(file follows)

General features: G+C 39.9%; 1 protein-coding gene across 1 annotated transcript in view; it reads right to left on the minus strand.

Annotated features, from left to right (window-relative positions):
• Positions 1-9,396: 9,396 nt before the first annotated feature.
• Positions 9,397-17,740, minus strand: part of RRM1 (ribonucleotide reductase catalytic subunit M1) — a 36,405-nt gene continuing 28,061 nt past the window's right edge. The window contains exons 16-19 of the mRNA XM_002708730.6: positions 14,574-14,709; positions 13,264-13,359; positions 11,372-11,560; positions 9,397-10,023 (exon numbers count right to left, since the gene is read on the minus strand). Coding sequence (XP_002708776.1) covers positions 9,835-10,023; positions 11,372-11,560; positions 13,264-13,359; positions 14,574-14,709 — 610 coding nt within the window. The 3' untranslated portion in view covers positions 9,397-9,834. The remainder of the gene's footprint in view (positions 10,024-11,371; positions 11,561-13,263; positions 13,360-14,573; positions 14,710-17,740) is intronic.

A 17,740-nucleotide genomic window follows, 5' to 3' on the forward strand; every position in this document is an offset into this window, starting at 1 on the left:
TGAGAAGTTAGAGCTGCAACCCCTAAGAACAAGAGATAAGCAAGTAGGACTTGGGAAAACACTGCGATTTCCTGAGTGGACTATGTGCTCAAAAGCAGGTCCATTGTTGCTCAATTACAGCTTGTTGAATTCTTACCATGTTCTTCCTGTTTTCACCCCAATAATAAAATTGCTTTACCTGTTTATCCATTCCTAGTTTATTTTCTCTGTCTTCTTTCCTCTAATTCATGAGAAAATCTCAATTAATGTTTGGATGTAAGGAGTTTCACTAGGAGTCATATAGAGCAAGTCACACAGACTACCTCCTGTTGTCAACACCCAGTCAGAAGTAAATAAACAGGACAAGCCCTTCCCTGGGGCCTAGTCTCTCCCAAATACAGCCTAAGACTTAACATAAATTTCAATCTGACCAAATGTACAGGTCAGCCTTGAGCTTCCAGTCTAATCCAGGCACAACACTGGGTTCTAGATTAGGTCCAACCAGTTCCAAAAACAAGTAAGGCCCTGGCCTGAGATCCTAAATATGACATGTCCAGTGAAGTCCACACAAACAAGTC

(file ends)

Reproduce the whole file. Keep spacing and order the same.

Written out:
General features: G+C 39.9%; 1 protein-coding gene across 1 annotated transcript in view; it reads right to left on the minus strand.

Annotated features, from left to right (window-relative positions):
• Positions 1-9,396: 9,396 nt before the first annotated feature.
• Positions 9,397-17,740, minus strand: part of RRM1 (ribonucleotide reductase catalytic subunit M1) — a 36,405-nt gene continuing 28,061 nt past the window's right edge. The window contains exons 16-19 of the mRNA XM_002708730.6: positions 14,574-14,709; positions 13,264-13,359; positions 11,372-11,560; positions 9,397-10,023 (exon numbers count right to left, since the gene is read on the minus strand). Coding sequence (XP_002708776.1) covers positions 9,835-10,023; positions 11,372-11,560; positions 13,264-13,359; positions 14,574-14,709 — 610 coding nt within the window. The 3' untranslated portion in view covers positions 9,397-9,834. The remainder of the gene's footprint in view (positions 10,024-11,371; positions 11,561-13,263; positions 13,360-14,573; positions 14,710-17,740) is intronic.

A 17,740-nucleotide genomic window follows, 5' to 3' on the forward strand; every position in this document is an offset into this window, starting at 1 on the left:
TGAGAAGTTAGAGCTGCAACCCCTAAGAACAAGAGATAAGCAAGTAGGACTTGGGAAAACACTGCGATTTCCTGAGTGGACTATGTGCTCAAAAGCAGGTCCATTGTTGCTCAATTACAGCTTGTTGAATTCTTACCATGTTCTTCCTGTTTTCACCCCAATAATAAAATTGCTTTACCTGTTTATCCATTCCTAGTTTATTTTCTCTGTCTTCTTTCCTCTAATTCATGAGAAAATCTCAATTAATGTTTGGATGTAAGGAGTTTCACTAGGAGTCATATAGAGCAAGTCACACAGACTACCTCCTGTTGTCAACACCCAGTCAGAAGTAAATAAACAGGACAAGCCCTTCCCTGGGGCCTAGTCTCTCCCAAATACAGCCTAAGACTTAACATAAATTTCAATCTGACCAAATGTACAGGTCAGCCTTGAGCTTCCAGTCTAATCCAGGCACAACACTGGGTTCTAGATTAGGTCCAACCAGTTCCAAAAACAAGTAAGGCCCTGGCCTGAGATCCTAAATATGACATGTCCAGTGAAGTCCACACAAACAAGTC